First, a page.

An increasing number of Christians are moving from cavernous churches to worship in a more intimate setting - their homes.
BY LISA SMITH Daily Herald Staff Writer, Posted Sunday, December 24, 2006

There are no pews and no altar, just six chairs arranged in a circle.

There is no pastor relating Scripture to contemporary American life, just a group of friends discussing

Neither bread nor wine is offered. Most who walk in are clutching cups of Starbucks coffee.

Yet the people who enter this Arlington Heights living room every Sunday morning label this gathering - and themselves - church.

“We have a deep conviction that we grow spiritually when we’re in relationships,” said Andy Padjen, 33, who has been hosting this weekly get-together for about the past year. “We feel like a lot of times there’s some structure and theology in the institutional church that limit people’s intimacy with each other. So we’re all about making relationships central, helping people to be known and loved.”

That’s something that attracted Curtis Anderson to the group after a lifetime of involvement in traditional churches. Getting to know Padjen and the others in the group has made the Lake in the Hills resident feel closer to God.

“I would say that we would all agree that we’re feeling God in a very personal way through the group,” said Anderson, 29.

Click Here to Read On...

Posted by Pastor Kork at 11:09 AM EST
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Wednesday, 20 December 2006
CNN to Air After Jesus: The First Christians, Tonight
Topic: News Items

This is a post from Scot McKnight's Blog, "Jesus Creed." If you can tape this show, or find the time to watch it, I would like to spend a little time ourselves discussing it since our church model is trying to leap the enlightenment wall as rediscover what Jesus really meant, and how the early church followed His "Way."Here is what Dr. McKnight posted this morning...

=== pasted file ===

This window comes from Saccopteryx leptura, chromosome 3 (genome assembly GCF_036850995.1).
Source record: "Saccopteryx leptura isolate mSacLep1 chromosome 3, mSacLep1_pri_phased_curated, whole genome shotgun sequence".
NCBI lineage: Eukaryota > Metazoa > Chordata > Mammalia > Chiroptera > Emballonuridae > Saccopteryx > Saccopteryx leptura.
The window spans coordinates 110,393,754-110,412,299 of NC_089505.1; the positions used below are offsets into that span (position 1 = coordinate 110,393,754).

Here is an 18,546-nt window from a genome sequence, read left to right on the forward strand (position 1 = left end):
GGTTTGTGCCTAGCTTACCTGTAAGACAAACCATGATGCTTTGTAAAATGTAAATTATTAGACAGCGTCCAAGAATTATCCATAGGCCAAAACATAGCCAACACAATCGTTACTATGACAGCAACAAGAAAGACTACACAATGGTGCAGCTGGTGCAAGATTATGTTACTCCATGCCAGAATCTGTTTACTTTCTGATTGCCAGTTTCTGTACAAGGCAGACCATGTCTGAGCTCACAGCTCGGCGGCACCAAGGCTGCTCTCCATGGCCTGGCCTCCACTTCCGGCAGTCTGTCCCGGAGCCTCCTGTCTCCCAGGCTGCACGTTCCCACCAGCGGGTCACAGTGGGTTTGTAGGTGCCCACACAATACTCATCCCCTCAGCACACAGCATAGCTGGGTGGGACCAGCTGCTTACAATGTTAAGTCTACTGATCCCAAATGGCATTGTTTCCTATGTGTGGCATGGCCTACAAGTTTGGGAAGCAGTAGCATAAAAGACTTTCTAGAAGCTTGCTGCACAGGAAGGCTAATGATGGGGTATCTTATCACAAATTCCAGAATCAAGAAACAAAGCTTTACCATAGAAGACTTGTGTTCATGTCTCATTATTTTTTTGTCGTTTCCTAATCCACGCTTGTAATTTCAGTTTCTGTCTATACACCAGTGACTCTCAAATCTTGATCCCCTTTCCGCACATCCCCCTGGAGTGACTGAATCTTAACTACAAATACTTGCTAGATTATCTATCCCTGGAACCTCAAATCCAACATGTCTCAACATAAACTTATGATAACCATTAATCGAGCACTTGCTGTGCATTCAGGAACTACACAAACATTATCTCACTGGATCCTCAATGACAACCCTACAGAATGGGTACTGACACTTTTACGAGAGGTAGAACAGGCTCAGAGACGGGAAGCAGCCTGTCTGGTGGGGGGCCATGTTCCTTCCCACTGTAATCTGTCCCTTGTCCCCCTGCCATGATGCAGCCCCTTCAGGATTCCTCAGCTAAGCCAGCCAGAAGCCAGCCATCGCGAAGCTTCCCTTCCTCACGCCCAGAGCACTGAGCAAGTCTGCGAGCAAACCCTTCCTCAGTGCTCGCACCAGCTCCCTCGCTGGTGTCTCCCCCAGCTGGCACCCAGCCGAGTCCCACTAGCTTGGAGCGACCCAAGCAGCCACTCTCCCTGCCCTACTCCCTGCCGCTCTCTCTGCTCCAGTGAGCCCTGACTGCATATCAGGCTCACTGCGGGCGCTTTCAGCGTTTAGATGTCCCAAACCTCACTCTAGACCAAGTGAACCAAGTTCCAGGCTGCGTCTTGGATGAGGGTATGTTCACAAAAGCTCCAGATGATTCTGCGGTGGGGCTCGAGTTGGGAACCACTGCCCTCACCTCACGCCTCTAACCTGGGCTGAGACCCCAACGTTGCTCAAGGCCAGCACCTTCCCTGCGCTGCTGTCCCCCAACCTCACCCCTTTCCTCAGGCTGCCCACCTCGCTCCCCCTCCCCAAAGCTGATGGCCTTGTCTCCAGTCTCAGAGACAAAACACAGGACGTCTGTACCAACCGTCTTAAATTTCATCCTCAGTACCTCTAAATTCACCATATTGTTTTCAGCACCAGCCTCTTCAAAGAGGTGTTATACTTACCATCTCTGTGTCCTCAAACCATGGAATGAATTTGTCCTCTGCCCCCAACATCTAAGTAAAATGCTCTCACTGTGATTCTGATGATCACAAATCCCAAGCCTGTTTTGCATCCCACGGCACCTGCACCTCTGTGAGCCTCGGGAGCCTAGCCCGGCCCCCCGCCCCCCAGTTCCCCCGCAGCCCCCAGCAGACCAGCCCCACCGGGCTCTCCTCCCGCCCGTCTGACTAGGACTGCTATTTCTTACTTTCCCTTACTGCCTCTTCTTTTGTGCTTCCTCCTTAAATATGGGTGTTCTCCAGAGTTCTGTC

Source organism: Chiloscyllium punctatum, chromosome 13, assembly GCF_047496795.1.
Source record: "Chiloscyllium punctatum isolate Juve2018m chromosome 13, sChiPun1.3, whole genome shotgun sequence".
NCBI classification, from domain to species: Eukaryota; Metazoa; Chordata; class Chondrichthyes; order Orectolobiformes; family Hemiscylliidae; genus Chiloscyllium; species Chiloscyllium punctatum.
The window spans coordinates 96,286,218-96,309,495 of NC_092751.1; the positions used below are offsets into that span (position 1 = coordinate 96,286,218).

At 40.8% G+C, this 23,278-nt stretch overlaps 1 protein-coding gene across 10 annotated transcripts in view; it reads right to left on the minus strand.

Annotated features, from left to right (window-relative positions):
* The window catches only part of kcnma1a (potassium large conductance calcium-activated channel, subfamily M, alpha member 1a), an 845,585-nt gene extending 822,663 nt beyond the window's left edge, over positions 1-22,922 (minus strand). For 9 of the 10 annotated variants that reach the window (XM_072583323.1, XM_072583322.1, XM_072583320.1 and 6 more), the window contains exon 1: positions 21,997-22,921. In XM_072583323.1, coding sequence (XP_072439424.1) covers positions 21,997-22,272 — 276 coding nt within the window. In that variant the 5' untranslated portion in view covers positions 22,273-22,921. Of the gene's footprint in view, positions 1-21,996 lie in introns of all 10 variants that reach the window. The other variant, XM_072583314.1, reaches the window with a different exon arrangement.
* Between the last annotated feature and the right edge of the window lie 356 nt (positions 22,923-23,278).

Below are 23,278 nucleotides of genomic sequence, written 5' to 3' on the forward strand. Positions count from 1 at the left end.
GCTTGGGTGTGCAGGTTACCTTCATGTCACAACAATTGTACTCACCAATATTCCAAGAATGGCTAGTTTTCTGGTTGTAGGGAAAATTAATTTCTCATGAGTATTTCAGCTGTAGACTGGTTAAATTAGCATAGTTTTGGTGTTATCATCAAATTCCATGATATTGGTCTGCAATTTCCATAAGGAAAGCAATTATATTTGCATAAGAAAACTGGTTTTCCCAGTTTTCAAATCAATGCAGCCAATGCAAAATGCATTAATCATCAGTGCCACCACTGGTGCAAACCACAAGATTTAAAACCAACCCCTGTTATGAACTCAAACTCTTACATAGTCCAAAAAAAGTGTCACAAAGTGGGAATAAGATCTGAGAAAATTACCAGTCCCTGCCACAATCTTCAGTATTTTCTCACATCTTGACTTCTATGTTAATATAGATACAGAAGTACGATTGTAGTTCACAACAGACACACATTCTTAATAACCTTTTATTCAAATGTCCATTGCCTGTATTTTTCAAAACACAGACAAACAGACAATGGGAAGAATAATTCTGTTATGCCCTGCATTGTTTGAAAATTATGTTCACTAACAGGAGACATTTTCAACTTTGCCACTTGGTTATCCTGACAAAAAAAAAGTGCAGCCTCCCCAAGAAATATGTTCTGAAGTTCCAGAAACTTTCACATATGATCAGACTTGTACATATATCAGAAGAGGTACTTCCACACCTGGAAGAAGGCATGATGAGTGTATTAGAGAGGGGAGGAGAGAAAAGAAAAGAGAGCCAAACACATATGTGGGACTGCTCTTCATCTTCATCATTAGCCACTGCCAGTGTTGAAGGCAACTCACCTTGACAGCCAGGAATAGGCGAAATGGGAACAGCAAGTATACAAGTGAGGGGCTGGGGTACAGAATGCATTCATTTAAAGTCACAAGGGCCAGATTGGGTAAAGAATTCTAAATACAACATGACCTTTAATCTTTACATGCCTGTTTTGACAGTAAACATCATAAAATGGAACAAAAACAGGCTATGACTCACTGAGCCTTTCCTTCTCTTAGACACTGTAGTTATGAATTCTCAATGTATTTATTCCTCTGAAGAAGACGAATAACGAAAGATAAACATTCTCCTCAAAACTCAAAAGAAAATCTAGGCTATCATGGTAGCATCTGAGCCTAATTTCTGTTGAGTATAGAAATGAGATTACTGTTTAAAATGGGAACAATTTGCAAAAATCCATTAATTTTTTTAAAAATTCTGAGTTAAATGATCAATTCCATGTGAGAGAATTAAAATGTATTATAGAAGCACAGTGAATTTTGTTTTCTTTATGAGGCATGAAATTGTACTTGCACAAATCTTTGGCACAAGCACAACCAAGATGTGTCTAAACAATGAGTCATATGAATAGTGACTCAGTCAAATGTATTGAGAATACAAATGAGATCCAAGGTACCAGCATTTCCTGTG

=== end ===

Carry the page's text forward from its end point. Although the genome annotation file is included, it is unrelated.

If you have a chance, I recommend each of you carve out tonight, from 7-9pm, to watch CNN. The show is called After Jesus: The First Christians, and it is an excellent and stimulating presentation of the first four centuries of the Christian faith. CNN kindly sent me an advanced copy and I have watched it in its entirety.

Tomorrow morning I would like to begin a conversation on this blog with those who watched the show. (It will also be replayed Friday Dec 22 at 10pm and 1am; Saturday Dec 23 and Sunday Dec 24 at 8pm and 12am.)

Here are some highlights and an indication of the shape and content of the program:


CNN interviewed Bart Ehrman, Claire Pfann, Amy-Jill Levine, Robin Griffith-Jones, Lawrence Schiffmann, Richard Freund, Marvin Meyer and Gerald O'Collins. Ehrman appears the most.


The visual images are brilliant, as always for CNN, and there are an abundance of graphics, icons, artwork, pictures, all done with lovely color and texture.


The emphasis, to be expected, is diversity in the first four centuries, with a solid segment devoted to the gnostic threat to orthodoxy.


I won't give away too much of my own view here, but the essential story line is one familiar to those who have engaged the public debate since Dan Brown's DaVinci Code and Bart Ehrman's numerous publications. In my estimation, the silencing of the voices of Ignatius, Irenaeus, Tertullian, and Athanasius is telling.

Posted by Pastor Kork at 9:01 AM EST
Updated: Wednesday, 20 December 2006 1:30 PM EST